Although I’d learned enough about “Who Dat” Judge Martin Feldman… to write the post, I’d found nothing to adequately explain how such an obviously bright man would embarrass himself with the errors he made in deciding Versai. Credit for my increased understanding goes to the SLABBED reader who sent a link to reporter Kim Quillen’s August 27, 2008, story Insurers use federal cash to help pay claims that included this additional background on Judge Feldman:
Judge Martin Feldman, who took the lead developing procedures to streamline the flow of cases in federal court, said the pace of settlement has been uneven. He signed 50 dismissal orders last week, for example, but said his efforts to resolve several hundred State Farm and Allstate cases swiftly have not paid off…
But Feldman said once the major questions of law created by the storm have been settled, cases should not go to trial.
“No great principle, other than ‘I bought insurance and I want my money,’ are at stake, and those tend to settle,” Feldman said. “They basically only involve issues of money and not issues of deep social and moral principle. Cases of deep social principle should go to trial. Cases of money should settle.”
“Who Dat” elitist?
Judge Martin Feldman showed his colors in Versai – a true blue outcome-oriented judicial activist who led the law where he wanted it to go. Otherwise, were he to allow the law to lead, his decisions would not be consistent with his perspective on Katrina litigation or his “procedures to streamline” the litigation process. Continue reading “streamlined or steamrolled – Judge Martin Feldman’s influence on Katrina litigation”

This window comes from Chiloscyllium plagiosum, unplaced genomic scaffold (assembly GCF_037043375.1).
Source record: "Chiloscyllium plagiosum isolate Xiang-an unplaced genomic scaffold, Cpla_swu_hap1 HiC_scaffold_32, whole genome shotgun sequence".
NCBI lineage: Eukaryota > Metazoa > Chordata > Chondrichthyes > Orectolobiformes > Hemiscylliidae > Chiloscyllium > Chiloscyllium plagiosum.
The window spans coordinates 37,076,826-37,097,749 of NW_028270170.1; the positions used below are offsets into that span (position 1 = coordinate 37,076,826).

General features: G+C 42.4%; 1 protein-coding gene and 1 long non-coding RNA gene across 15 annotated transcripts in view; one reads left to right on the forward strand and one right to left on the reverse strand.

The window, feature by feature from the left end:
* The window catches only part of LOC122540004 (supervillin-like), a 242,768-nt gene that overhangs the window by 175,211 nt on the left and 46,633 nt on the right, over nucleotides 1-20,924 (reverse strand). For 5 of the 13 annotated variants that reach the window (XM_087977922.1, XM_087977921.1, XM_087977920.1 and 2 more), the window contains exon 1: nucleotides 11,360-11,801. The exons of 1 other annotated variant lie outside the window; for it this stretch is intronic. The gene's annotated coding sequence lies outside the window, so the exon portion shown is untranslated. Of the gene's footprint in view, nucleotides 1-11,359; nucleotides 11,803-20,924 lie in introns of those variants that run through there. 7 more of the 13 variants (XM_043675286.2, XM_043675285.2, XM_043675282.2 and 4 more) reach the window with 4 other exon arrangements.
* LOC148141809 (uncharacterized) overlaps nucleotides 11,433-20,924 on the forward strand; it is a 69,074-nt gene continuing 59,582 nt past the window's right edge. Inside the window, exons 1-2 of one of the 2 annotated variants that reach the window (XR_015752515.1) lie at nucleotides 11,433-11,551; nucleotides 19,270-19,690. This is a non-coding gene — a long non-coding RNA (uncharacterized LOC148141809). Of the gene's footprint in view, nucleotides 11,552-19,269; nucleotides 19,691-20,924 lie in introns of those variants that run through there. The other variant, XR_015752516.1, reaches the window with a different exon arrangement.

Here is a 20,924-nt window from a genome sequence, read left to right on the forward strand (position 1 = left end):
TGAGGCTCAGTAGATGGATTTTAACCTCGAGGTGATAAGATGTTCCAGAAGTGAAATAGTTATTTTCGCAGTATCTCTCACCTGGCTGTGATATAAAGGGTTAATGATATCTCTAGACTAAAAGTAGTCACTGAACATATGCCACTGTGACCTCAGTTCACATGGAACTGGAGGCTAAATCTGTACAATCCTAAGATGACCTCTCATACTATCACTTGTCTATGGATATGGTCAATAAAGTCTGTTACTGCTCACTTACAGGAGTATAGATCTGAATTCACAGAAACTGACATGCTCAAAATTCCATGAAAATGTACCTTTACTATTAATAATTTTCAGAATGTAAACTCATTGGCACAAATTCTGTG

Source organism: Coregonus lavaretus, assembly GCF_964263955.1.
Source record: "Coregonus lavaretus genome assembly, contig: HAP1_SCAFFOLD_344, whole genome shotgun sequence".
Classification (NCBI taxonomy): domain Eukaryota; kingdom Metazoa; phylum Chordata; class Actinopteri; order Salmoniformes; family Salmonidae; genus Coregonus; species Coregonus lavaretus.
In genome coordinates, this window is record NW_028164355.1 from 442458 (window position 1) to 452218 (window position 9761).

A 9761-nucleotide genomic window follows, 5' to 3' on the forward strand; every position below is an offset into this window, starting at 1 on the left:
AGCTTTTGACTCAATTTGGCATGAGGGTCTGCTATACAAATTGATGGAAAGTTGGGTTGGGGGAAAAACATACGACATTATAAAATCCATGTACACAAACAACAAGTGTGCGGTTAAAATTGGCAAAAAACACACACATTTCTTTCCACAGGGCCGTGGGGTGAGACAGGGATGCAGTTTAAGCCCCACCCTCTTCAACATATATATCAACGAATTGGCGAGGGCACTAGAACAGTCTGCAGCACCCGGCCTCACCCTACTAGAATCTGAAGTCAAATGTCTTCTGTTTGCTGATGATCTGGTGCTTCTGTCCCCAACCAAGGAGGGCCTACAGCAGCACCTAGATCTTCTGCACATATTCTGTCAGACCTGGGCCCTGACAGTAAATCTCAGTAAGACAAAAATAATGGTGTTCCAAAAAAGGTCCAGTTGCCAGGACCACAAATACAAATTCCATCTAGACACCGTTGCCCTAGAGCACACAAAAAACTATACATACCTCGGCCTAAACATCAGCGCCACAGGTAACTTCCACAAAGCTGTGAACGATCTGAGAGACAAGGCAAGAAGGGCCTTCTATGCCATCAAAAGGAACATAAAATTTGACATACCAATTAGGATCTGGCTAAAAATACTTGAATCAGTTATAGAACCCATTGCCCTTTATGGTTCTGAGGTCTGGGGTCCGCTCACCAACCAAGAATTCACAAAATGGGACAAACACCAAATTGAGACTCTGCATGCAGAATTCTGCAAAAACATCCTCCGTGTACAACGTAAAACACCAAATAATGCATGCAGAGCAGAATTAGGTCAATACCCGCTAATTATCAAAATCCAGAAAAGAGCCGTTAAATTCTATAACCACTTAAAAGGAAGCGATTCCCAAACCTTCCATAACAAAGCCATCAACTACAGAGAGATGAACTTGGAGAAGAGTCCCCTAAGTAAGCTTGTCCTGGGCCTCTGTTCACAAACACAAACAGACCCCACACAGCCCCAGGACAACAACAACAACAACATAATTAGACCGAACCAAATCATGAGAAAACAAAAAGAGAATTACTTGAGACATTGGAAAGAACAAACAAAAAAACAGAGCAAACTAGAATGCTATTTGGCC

…the State Farm submission for NFIP payment does not properly support a payment of $250,000, and the report contains numerous line item entries not consistent with flood damage if one accepts the adjustor’s apparent method of analysis.
The expert testimony of Joe Gregg, “a FEMA-certified flood adjuster with more than a decade of experience in evaluating and adjusting flood claims under the National Flood Insurance Program”, is based on an item-by-item analysis of the McIntosh claim that State Farm submitted to the NFIP McIntosh property the most detailed analysis of the (“NFIP”)”.
Mr. Gregg’s report evidences State Farm’s use of XACT Total program as a key element of the fraudulent scheme detailed in the Rigsbys’ qui tam Complaint. The expert report of Risk Management Consultant Louis G. Fey adds to the discussion:
The adjuster used Xacttotal to create an estimate of flood damage that deemed the house a total loss from flood…The use of Xacttotal for the flood claim and Xactimate for the wind claim is another example of SF placing their own interests in front of the interests of NFIP / FEMA’s and their own insured’s…